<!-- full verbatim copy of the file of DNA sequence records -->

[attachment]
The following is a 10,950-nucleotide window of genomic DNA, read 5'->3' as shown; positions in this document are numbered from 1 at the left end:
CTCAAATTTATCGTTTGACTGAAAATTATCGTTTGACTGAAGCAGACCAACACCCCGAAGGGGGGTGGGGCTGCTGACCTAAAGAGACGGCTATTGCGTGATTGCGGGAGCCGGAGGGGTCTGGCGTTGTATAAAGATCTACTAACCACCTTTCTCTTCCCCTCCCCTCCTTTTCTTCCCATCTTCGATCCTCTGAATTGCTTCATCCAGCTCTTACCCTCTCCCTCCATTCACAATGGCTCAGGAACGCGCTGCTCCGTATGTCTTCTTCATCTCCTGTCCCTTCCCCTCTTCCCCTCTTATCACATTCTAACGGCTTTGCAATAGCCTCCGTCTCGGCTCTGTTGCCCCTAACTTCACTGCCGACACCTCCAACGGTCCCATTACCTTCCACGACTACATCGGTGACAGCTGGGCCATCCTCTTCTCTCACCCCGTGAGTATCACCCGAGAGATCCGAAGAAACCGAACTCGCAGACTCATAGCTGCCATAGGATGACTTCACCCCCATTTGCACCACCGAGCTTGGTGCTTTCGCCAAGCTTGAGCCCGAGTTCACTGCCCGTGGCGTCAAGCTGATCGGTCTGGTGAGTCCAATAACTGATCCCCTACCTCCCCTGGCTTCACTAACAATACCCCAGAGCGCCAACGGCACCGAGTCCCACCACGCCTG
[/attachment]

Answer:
The following is a 10,950-nucleotide window of genomic DNA, read 5'->3' as shown; positions in this document are numbered from 1 at the left end:
CTCAAATTTATCGTTTGACTGAAAATTATCGTTTGACTGAAGCAGACCAACACCCCGAAGGGGGGTGGGGCTGCTGACCTAAAGAGACGGCTATTGCGTGATTGCGGGAGCCGGAGGGGTCTGGCGTTGTATAAAGATCTACTAACCACCTTTCTCTTCCCCTCCCCTCCTTTTCTTCCCATCTTCGATCCTCTGAATTGCTTCATCCAGCTCTTACCCTCTCCCTCCATTCACAATGGCTCAGGAACGCGCTGCTCCGTATGTCTTCTTCATCTCCTGTCCCTTCCCCTCTTCCCCTCTTATCACATTCTAACGGCTTTGCAATAGCCTCCGTCTCGGCTCTGTTGCCCCTAACTTCACTGCCGACACCTCCAACGGTCCCATTACCTTCCACGACTACATCGGTGACAGCTGGGCCATCCTCTTCTCTCACCCCGTGAGTATCACCCGAGAGATCCGAAGAAACCGAACTCGCAGACTCATAGCTGCCATAGGATGACTTCACCCCCATTTGCACCACCGAGCTTGGTGCTTTCGCCAAGCTTGAGCCCGAGTTCACTGCCCGTGGCGTCAAGCTGATCGGTCTGGTGAGTCCAATAACTGATCCCCTACCTCCCCTGGCTTCACTAACAATACCCCAGAGCGCCAACGGCACCGAGTCCCACCACGCCTG